Reflection and refraction laws and Fermat’s principle
|Series||Geophysical References Series|
|Title||Problems in Exploration Seismology and their Solutions|
|Author||Lloyd P. Geldart and Robert E. Sheriff|
|Pages||181 - 220|
|Store||SEG Online Store|
Use Fermat’s principle of stationary time to derive the law of reflection.
In the solution of problem 3.1a we showed that the angle of incidence equals the angle of reflection and that, for the angle of refraction , [see also equation (3.1a)].
These are the laws of reflection and refraction. Fermat’s principle of least time (more accurately, of stationary time) states that wave travel between any two points is along the path for which the traveltime is either a maximum or a minimum value (i.e., the derivative of the traveltime equals zero) compared with the traveltimes along adjacent paths.
In Figure 6.3a, the source and the receiver have coordinates and . The traveltime for a wave from to with reflecting point is
To find the point for which the value of is stationary, we differentiate with respect to and set the result equal to zero. Thus,
The two terms in the brackets are the sines of the angles and ; hence,
Repeat part (a) for the refracted path SMQ, in Figure 5.3a.
The traveltime for the path SMQ is
that is, .
Repeat parts (a), (b) for reflected and refracted converted S-waves.
If we replace the angles with the angles and use the S-wave velocities , the foregoing proofs are otherwise unchanged.
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|Geometry of seismic waves||Characteristics of seismic events|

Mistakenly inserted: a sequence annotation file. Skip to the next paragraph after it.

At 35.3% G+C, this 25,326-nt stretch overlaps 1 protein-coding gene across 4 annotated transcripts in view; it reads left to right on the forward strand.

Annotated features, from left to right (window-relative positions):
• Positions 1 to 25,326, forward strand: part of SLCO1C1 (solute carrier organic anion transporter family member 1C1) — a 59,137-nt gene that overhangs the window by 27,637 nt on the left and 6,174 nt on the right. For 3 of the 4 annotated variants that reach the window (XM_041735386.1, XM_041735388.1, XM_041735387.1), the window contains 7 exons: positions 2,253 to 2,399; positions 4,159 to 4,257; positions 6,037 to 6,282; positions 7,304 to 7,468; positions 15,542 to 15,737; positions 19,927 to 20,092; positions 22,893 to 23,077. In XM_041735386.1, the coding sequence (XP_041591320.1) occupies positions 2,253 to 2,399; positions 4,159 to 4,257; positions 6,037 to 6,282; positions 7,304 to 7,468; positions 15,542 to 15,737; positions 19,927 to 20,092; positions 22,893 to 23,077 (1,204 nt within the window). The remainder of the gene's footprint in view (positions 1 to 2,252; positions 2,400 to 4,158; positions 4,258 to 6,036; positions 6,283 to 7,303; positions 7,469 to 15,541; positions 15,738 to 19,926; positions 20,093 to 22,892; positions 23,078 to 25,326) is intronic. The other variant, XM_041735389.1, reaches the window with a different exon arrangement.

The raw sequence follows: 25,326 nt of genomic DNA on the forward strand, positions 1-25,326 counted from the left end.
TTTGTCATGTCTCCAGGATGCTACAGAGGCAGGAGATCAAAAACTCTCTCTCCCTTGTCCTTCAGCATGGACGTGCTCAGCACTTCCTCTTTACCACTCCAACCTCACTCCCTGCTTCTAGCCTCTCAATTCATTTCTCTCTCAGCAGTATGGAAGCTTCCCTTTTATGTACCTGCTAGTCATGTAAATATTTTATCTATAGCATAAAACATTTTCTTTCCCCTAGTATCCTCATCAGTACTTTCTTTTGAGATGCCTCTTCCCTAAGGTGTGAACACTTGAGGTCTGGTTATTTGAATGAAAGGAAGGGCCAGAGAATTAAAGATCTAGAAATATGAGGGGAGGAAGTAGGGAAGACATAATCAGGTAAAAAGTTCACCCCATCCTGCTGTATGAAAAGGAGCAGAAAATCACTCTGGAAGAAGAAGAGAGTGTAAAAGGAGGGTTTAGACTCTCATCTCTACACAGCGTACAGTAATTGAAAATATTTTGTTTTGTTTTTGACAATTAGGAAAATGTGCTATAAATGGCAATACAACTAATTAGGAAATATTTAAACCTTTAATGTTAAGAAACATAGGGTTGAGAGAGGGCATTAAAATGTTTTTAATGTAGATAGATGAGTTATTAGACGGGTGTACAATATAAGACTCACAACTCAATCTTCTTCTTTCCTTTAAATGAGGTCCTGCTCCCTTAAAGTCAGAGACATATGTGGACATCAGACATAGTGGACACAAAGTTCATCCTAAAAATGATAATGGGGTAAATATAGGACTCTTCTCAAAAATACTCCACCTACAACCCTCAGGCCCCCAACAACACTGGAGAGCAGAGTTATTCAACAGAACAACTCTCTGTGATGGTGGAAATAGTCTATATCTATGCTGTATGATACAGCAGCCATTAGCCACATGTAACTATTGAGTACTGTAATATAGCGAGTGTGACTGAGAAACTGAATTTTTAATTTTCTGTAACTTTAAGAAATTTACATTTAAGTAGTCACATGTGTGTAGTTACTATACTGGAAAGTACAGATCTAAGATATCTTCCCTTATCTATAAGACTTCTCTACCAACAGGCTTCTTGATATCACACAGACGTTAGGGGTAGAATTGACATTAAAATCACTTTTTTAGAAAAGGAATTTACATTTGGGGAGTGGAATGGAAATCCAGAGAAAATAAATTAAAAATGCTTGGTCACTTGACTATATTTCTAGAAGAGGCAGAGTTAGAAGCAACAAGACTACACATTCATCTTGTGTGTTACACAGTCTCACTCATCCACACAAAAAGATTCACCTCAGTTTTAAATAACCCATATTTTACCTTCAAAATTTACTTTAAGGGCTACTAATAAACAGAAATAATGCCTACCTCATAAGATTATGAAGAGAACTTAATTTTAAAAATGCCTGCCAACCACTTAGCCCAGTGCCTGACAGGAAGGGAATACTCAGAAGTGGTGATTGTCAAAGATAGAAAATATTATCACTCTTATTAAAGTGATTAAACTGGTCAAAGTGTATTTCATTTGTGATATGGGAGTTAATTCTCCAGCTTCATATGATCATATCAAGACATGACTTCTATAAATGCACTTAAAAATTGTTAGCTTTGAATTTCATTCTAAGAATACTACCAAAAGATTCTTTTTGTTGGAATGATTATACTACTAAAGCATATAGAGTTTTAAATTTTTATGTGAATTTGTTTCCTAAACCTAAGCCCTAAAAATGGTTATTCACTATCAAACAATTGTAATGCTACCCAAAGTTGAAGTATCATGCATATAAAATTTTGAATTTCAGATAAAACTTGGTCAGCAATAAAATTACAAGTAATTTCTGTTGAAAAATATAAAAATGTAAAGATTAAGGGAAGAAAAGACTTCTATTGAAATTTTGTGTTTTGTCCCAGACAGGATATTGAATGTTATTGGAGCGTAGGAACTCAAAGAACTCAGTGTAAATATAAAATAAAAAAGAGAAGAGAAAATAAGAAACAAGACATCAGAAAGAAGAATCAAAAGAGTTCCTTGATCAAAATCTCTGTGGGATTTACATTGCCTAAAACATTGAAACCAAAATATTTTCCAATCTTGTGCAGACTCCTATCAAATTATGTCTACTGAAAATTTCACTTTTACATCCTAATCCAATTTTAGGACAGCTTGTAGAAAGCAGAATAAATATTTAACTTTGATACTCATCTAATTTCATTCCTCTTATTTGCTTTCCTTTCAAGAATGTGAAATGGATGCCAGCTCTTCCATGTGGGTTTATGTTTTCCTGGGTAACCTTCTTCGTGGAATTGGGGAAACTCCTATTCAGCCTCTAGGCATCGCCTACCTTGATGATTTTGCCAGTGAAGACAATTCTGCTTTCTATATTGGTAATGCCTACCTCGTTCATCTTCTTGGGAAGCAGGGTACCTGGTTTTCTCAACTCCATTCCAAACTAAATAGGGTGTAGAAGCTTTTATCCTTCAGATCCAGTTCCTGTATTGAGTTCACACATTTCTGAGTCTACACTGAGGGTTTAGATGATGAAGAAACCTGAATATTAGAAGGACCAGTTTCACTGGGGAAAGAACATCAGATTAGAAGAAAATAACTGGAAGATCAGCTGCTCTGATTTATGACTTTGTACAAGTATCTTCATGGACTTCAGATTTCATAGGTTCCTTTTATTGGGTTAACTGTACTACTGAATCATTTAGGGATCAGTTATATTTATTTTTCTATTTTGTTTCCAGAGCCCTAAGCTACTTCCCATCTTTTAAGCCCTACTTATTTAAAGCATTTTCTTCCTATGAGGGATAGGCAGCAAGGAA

Also in this chapter
- Characteristics of different types of events and noise
- Horizontal resolution
- Reflection and refraction laws and Fermat’s principle
- Effect of reflector curvature on a plane wave
- Diffraction traveltime curves
- Amplitude variation with offset for seafloor multiples
- Ghost amplitude and energy
- Directivity of a source plus its ghost
- Directivity of a harmonic source plus ghost
- Differential moveout between primary and multiple
- Suppressing multiples by NMO differences
- Distinguishing horizontal/vertical discontinuities
- Identification of events
- Traveltime curves for various events
- Reflections/diffractions from refractor terminations
- Refractions and refraction multiples
- Destructive and constructive interference for a wedge
- Dependence of resolvable limit on frequency
- Vertical resolution
- Causes of high-frequency losses
- Ricker wavelet relations
- Improvement of signal/noise ratio by stacking